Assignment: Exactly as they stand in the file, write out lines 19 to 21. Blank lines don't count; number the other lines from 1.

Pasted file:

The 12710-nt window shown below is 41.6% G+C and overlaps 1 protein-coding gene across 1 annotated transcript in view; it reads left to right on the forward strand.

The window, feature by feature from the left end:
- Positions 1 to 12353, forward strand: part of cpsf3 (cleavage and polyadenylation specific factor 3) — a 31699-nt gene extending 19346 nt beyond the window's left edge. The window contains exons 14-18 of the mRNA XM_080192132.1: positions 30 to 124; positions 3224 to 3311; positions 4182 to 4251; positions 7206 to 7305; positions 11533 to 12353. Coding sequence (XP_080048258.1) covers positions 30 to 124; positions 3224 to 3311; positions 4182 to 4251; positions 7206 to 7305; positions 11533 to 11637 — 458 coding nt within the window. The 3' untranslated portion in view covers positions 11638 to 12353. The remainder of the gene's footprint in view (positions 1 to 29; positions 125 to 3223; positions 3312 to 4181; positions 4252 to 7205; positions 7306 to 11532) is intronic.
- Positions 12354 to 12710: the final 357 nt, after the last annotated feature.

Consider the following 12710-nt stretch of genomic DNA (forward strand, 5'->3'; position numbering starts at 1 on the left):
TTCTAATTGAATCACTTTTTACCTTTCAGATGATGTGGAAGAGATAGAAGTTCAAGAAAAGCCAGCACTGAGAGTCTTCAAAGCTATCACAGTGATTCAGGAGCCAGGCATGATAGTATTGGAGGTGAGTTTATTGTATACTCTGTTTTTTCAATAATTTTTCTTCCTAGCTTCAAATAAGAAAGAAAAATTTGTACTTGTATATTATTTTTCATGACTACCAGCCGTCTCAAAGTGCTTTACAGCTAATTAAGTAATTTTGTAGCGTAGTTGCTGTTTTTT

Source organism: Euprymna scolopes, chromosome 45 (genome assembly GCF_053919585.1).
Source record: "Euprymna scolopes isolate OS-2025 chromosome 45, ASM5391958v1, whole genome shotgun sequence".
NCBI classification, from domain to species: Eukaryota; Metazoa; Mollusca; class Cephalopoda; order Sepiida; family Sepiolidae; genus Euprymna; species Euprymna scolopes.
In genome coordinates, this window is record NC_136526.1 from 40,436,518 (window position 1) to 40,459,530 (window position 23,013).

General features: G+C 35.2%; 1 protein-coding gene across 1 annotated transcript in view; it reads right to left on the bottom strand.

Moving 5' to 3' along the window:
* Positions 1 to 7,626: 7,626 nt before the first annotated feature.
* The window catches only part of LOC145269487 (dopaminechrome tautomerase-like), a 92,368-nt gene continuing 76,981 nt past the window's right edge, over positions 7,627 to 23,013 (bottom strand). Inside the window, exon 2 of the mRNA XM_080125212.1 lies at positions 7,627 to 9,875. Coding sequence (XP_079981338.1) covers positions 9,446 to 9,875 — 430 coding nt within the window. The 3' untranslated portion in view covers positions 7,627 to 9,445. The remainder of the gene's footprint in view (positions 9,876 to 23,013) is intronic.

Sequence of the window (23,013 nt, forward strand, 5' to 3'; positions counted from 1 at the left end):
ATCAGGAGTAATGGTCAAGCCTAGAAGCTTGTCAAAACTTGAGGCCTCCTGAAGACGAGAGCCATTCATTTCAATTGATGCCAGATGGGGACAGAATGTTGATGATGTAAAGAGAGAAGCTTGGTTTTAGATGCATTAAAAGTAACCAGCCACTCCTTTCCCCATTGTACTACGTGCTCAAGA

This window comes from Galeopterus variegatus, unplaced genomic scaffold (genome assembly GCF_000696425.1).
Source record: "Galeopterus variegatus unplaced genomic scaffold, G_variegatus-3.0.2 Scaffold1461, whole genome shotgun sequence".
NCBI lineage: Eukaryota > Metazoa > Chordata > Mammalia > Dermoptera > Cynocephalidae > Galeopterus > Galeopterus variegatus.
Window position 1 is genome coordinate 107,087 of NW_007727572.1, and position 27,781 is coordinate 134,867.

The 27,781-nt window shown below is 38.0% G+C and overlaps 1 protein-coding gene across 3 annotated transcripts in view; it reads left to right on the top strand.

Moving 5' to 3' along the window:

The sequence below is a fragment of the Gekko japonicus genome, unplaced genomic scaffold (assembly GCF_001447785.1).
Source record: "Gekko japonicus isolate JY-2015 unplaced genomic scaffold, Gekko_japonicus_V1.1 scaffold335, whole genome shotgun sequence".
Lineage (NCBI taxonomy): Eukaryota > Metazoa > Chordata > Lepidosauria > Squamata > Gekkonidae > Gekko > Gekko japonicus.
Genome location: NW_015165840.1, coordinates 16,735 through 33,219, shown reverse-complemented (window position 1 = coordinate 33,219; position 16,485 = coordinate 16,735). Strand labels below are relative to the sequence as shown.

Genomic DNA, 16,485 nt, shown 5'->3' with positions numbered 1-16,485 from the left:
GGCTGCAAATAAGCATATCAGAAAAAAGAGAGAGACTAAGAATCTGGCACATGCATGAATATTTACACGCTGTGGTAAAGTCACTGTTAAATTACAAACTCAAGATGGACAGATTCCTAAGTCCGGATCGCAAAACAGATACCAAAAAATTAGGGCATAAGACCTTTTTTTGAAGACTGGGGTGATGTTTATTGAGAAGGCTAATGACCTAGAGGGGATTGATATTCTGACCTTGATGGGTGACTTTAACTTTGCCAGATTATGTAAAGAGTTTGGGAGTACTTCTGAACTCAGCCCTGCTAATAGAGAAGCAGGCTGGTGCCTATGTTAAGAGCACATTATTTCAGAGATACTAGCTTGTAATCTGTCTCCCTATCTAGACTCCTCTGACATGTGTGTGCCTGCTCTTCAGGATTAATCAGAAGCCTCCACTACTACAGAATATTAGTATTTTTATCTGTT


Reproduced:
NCBI lineage: Eukaryota > Metazoa > Chordata > Mammalia > Dermoptera > Cynocephalidae > Galeopterus > Galeopterus variegatus.
Window position 1 is genome coordinate 107,087 of NW_007727572.1, and position 27,781 is coordinate 134,867.

The 27,781-nt window shown below is 38.0% G+C and overlaps 1 protein-coding gene across 3 annotated transcripts in view; it reads left to right on the top strand.